Most web servers, by default, send out information about themselves with each request served. For example, a default installation of Windows returns the following information with each file served:
Server: Apache/2.2.11 (Win32) PHP/5.2.9
From that we can ascertain that the machine is running Apache 2.2.11 on Windows plus PHP 5.2.9.
Now, all an attacker has to do is check for known bugs in Apache 2.2.11, PHP 5.2.9, or, worse, Windows, and exploit them - we have in effect given them a headstart.
Editing your httpd.conf file, look for the two directives "ServerSignature" and "ServerTokens" - both of these control what information Apache gives out about itself. ServerSignature is used to define what Apache prints at the bottom of server-generated pages such as 404 error pages. Similarly, with ServerTokens set to full (the default), the same information is sent along with every request. To change this, set ServerSignature to "Off" and ServerTokens to "Prod" - this will stop it printing anything out for error messages, and restrict the information sent with each request to just "Apache". A big step forward - at least now your site will not appear if people are scanning for certain Apache versions.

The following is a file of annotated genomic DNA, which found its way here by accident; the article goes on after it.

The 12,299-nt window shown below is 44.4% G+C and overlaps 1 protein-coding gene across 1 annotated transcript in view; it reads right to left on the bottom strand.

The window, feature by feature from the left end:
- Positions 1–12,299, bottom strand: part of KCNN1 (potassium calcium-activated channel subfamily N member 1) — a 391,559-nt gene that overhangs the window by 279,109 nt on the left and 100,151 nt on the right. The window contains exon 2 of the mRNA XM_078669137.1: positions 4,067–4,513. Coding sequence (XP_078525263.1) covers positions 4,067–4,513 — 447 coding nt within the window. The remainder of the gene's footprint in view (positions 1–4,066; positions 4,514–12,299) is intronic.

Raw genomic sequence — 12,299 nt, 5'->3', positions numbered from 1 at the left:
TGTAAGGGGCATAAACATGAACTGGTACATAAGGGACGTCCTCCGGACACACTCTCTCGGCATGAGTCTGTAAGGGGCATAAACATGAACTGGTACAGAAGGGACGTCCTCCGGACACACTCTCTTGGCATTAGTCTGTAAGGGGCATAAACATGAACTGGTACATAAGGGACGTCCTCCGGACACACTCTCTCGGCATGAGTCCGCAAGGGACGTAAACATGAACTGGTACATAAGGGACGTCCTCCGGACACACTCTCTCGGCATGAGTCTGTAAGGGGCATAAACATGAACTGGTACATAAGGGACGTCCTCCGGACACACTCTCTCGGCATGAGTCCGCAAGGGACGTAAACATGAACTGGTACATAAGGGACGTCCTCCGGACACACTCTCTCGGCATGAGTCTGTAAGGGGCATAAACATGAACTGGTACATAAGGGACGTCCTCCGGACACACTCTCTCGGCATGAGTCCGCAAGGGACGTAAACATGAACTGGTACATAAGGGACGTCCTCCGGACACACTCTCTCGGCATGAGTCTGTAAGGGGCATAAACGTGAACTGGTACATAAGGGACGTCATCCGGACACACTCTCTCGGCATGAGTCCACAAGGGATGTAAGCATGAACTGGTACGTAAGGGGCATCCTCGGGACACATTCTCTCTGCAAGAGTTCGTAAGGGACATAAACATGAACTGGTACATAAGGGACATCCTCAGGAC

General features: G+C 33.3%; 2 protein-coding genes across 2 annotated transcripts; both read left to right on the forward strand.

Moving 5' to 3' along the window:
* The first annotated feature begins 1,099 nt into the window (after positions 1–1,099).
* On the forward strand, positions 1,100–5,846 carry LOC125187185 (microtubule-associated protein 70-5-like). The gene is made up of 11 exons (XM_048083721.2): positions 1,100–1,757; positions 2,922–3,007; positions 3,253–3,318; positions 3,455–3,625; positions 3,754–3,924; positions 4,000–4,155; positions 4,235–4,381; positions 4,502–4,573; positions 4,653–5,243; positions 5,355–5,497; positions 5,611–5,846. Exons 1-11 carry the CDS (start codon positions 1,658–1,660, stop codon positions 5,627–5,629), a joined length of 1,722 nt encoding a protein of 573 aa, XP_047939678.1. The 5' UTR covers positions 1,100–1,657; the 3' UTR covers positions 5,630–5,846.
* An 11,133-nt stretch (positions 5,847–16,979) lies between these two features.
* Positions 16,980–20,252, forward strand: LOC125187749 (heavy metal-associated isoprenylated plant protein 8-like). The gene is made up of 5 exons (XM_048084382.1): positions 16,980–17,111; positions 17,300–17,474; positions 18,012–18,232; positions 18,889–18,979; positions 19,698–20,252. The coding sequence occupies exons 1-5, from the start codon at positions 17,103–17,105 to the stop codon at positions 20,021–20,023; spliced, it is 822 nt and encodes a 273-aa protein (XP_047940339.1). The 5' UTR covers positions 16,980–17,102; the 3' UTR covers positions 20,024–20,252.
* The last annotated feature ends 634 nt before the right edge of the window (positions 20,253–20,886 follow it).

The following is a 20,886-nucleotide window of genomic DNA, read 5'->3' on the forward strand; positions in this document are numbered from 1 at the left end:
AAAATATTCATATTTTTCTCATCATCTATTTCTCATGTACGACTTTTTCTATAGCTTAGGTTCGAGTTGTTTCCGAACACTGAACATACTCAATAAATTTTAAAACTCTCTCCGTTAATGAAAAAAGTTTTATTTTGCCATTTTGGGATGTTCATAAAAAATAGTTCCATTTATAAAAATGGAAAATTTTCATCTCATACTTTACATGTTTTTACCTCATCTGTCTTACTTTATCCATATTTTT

Here is how that same Windows Apache server describes itself with these changes in place: